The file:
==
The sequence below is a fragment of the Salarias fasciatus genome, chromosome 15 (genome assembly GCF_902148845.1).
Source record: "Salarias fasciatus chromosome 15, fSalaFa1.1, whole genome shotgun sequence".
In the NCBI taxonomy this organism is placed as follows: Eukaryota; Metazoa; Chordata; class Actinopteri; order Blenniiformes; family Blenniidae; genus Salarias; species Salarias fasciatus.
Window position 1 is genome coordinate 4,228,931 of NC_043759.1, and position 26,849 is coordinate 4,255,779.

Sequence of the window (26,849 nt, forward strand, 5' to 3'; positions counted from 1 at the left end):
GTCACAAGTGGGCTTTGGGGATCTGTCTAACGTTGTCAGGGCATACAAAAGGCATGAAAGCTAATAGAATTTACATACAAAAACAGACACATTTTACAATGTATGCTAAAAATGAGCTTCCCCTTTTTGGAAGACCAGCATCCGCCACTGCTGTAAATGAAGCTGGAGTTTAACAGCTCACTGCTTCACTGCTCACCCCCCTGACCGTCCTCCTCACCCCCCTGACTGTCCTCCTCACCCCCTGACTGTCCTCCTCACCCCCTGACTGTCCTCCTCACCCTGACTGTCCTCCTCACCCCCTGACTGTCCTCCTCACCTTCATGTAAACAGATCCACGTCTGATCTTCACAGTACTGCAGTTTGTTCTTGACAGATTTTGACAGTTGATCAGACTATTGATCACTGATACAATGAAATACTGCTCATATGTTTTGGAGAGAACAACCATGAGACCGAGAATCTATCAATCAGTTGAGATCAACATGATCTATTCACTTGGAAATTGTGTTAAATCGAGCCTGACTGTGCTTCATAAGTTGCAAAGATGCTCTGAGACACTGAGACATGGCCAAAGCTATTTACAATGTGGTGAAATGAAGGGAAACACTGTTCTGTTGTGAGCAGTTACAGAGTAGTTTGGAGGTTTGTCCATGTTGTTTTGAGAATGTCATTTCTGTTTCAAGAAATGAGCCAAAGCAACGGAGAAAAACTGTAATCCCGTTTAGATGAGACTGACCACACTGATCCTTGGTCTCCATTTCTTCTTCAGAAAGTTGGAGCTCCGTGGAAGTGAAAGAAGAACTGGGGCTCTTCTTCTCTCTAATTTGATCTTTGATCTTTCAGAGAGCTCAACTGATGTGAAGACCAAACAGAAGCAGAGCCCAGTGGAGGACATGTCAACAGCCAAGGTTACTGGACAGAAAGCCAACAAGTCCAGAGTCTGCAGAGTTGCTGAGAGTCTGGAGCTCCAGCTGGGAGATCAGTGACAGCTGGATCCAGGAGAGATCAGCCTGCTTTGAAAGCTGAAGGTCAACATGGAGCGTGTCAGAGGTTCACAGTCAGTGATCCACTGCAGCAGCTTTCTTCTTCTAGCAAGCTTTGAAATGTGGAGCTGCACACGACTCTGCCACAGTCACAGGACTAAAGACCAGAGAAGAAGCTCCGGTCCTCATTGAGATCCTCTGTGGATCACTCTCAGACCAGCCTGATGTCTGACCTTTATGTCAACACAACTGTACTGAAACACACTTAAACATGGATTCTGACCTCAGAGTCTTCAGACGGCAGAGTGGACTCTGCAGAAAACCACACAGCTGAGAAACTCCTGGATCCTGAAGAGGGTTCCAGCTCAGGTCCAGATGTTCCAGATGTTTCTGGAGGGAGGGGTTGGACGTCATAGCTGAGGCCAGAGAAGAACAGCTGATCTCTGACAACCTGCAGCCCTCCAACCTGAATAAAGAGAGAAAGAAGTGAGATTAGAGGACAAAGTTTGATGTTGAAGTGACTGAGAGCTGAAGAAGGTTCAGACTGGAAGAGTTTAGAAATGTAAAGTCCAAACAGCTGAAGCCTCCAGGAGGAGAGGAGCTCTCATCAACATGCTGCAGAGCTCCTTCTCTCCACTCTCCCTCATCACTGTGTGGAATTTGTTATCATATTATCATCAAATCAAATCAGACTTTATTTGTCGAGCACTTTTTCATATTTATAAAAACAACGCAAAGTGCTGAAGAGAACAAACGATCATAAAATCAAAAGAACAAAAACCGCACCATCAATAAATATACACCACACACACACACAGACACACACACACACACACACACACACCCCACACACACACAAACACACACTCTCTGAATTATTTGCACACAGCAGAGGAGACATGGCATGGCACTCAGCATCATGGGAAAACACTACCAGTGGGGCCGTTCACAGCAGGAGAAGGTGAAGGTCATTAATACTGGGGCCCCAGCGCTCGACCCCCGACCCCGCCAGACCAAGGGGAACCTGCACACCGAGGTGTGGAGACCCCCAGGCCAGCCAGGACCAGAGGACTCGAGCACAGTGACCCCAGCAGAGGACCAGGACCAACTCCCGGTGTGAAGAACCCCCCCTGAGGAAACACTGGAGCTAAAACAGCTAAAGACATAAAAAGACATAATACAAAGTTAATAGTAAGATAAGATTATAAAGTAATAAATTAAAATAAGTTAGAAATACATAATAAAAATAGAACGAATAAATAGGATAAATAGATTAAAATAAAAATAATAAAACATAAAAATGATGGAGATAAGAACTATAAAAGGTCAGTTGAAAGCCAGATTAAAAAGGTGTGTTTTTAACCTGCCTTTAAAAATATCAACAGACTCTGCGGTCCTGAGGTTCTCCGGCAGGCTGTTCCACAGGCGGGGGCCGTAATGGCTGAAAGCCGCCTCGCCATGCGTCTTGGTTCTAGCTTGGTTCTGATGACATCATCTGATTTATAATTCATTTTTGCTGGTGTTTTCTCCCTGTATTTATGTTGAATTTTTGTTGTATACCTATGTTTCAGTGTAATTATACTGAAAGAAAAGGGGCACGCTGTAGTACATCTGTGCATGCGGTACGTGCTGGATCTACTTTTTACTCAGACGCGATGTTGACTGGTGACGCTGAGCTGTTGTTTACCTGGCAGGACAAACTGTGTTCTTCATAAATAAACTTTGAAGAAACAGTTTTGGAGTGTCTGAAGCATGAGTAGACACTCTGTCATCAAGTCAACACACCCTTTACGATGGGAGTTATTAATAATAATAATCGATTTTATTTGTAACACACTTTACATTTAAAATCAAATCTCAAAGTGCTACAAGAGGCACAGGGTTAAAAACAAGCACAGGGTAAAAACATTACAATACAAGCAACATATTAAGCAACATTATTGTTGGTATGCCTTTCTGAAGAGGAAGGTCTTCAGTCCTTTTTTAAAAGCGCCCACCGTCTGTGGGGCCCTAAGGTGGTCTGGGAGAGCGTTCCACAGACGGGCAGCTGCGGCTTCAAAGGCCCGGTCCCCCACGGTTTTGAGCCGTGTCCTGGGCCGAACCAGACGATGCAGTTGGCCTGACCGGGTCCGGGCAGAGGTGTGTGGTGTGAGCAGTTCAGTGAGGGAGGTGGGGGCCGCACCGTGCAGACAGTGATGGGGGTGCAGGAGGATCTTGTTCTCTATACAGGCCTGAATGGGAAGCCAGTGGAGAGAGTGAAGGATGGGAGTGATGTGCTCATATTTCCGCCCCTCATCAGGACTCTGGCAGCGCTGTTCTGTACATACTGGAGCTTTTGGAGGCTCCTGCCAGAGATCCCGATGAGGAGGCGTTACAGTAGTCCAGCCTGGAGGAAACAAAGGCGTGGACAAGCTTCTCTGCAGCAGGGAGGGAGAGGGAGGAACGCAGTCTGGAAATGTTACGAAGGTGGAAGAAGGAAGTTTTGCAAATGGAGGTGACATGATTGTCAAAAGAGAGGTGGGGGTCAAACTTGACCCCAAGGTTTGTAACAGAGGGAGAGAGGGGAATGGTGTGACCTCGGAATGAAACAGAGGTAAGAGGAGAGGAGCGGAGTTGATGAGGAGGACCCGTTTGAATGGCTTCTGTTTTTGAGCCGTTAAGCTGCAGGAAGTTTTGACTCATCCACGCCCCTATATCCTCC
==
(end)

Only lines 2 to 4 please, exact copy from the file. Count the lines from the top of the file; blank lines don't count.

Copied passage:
Source record: "Salarias fasciatus chromosome 15, fSalaFa1.1, whole genome shotgun sequence".
In the NCBI taxonomy this organism is placed as follows: Eukaryota; Metazoa; Chordata; class Actinopteri; order Blenniiformes; family Blenniidae; genus Salarias; species Salarias fasciatus.
Window position 1 is genome coordinate 4,228,931 of NC_043759.1, and position 26,849 is coordinate 4,255,779.